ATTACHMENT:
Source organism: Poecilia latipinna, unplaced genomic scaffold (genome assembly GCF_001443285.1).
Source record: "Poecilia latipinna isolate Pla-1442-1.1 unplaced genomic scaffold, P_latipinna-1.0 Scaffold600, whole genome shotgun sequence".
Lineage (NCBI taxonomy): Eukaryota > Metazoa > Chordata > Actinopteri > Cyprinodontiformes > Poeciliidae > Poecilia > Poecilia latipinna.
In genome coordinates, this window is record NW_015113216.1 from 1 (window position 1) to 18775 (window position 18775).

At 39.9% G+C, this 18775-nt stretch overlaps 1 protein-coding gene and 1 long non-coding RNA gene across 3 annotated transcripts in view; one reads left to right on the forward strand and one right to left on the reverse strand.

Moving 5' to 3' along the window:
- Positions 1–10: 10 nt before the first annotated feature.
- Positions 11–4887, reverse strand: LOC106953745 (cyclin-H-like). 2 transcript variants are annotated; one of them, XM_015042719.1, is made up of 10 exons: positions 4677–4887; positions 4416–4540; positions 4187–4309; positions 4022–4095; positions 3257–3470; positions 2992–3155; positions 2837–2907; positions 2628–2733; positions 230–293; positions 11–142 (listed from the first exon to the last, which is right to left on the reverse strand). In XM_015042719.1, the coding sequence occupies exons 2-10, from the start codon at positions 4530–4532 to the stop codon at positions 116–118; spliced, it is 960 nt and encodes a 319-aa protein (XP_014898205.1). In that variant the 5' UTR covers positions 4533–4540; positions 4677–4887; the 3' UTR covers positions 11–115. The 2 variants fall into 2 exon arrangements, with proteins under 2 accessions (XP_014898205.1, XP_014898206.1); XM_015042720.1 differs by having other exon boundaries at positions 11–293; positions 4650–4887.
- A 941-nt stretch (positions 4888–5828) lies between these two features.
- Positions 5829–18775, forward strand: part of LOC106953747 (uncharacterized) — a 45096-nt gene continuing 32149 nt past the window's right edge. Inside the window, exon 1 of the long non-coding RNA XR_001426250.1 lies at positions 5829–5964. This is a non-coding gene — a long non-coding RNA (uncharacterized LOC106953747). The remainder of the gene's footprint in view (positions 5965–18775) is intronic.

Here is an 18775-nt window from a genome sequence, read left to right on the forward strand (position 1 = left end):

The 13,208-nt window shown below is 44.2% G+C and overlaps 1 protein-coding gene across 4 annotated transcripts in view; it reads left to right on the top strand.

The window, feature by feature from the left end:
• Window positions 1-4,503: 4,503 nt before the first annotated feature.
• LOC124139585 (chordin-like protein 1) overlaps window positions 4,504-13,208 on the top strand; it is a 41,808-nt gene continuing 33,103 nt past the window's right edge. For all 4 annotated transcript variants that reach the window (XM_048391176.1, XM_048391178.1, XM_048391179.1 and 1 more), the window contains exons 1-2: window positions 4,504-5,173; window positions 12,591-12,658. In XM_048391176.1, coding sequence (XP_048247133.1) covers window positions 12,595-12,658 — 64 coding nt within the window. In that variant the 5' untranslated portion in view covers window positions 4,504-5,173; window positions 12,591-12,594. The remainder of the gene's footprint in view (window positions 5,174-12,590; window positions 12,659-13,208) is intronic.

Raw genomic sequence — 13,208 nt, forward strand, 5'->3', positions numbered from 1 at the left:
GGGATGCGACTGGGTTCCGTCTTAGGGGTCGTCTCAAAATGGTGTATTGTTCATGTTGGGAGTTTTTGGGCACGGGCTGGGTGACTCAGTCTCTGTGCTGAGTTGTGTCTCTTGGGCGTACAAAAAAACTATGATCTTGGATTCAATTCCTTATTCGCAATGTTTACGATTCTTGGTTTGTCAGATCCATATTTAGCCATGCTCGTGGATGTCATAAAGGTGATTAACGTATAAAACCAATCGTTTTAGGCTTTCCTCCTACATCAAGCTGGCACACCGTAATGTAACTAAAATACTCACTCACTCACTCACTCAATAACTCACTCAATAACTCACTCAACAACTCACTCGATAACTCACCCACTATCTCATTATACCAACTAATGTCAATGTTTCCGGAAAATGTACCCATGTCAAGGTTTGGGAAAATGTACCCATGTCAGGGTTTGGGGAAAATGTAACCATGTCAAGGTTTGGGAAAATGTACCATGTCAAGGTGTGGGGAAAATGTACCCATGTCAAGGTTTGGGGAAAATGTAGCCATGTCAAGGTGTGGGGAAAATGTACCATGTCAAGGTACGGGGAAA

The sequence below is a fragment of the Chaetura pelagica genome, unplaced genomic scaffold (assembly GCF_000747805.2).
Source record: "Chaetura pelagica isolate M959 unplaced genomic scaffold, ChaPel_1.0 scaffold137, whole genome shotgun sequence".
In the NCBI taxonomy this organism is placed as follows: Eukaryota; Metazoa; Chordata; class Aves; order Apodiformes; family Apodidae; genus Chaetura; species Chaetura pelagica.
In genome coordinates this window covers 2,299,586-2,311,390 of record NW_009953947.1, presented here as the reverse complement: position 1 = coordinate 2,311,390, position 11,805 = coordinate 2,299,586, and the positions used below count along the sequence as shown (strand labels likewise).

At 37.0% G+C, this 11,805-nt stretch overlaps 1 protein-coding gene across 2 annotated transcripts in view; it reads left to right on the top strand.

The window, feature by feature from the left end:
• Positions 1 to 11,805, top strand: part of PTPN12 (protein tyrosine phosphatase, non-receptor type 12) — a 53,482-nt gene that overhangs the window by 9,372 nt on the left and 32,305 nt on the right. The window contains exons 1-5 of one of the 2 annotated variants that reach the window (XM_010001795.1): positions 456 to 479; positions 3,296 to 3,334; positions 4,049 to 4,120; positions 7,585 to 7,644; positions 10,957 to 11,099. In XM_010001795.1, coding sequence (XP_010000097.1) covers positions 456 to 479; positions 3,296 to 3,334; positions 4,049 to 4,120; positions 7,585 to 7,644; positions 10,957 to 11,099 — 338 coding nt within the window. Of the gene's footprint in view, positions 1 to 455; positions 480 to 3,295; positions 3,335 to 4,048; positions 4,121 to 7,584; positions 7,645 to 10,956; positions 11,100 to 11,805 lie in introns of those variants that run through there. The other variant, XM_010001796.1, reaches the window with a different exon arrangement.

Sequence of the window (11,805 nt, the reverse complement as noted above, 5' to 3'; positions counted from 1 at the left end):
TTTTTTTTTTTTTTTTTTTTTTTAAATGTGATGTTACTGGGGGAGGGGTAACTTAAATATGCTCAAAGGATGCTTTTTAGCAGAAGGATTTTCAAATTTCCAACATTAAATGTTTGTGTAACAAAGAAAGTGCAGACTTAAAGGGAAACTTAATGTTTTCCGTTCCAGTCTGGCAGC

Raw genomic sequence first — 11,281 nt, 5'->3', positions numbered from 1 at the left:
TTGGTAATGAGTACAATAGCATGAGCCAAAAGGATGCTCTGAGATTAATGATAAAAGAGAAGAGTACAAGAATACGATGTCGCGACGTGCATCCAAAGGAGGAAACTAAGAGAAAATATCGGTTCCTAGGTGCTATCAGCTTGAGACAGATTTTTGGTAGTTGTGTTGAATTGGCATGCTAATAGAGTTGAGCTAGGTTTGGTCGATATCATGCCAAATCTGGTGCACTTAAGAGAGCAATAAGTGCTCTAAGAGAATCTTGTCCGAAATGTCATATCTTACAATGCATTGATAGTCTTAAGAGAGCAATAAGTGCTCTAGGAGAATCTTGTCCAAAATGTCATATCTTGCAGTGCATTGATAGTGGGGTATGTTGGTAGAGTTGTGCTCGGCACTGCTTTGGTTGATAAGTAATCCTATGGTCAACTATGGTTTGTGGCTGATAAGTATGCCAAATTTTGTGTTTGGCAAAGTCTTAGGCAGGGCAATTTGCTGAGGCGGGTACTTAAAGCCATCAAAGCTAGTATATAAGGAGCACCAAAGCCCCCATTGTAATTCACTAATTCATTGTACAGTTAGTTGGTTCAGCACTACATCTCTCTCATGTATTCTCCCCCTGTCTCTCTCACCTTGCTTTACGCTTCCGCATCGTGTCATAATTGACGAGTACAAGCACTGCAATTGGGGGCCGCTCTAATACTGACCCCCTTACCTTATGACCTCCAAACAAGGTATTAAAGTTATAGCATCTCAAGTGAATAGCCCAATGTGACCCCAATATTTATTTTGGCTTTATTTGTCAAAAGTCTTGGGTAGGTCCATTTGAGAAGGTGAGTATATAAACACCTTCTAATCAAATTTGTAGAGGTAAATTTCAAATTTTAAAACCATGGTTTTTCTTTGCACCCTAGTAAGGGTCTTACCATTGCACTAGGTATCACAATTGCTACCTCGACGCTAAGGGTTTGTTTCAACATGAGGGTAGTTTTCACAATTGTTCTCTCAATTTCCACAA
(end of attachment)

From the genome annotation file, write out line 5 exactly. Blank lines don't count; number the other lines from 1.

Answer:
At 39.9% G+C, this 18775-nt stretch overlaps 1 protein-coding gene and 1 long non-coding RNA gene across 3 annotated transcripts in view; one reads left to right on the forward strand and one right to left on the reverse strand.